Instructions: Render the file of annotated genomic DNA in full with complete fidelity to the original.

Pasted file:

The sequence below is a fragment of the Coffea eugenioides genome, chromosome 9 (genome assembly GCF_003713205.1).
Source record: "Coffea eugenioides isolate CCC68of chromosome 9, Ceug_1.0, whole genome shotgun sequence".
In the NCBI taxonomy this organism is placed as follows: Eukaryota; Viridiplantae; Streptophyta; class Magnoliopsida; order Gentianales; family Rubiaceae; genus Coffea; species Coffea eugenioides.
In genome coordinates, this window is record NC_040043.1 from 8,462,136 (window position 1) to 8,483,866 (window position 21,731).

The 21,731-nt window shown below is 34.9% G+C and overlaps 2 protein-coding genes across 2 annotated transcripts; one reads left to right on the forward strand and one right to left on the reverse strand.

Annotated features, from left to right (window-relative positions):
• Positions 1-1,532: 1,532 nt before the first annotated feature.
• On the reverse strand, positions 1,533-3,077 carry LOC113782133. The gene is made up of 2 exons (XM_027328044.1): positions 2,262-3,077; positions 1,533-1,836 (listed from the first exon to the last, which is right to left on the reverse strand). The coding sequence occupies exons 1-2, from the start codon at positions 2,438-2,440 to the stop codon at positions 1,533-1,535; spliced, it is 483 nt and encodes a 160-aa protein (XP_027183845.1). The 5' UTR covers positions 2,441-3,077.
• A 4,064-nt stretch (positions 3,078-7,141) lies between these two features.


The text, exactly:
The sequence below is a fragment of the Coffea eugenioides genome, chromosome 9 (genome assembly GCF_003713205.1).
Source record: "Coffea eugenioides isolate CCC68of chromosome 9, Ceug_1.0, whole genome shotgun sequence".
In the NCBI taxonomy this organism is placed as follows: Eukaryota; Viridiplantae; Streptophyta; class Magnoliopsida; order Gentianales; family Rubiaceae; genus Coffea; species Coffea eugenioides.
In genome coordinates, this window is record NC_040043.1 from 8,462,136 (window position 1) to 8,483,866 (window position 21,731).

The 21,731-nt window shown below is 34.9% G+C and overlaps 2 protein-coding genes across 2 annotated transcripts; one reads left to right on the forward strand and one right to left on the reverse strand.

Annotated features, from left to right (window-relative positions):
• Positions 1-1,532: 1,532 nt before the first annotated feature.
• On the reverse strand, positions 1,533-3,077 carry LOC113782133. The gene is made up of 2 exons (XM_027328044.1): positions 2,262-3,077; positions 1,533-1,836 (listed from the first exon to the last, which is right to left on the reverse strand). The coding sequence occupies exons 1-2, from the start codon at positions 2,438-2,440 to the stop codon at positions 1,533-1,535; spliced, it is 483 nt and encodes a 160-aa protein (XP_027183845.1). The 5' UTR covers positions 2,441-3,077.
• A 4,064-nt stretch (positions 3,078-7,141) lies between these two features.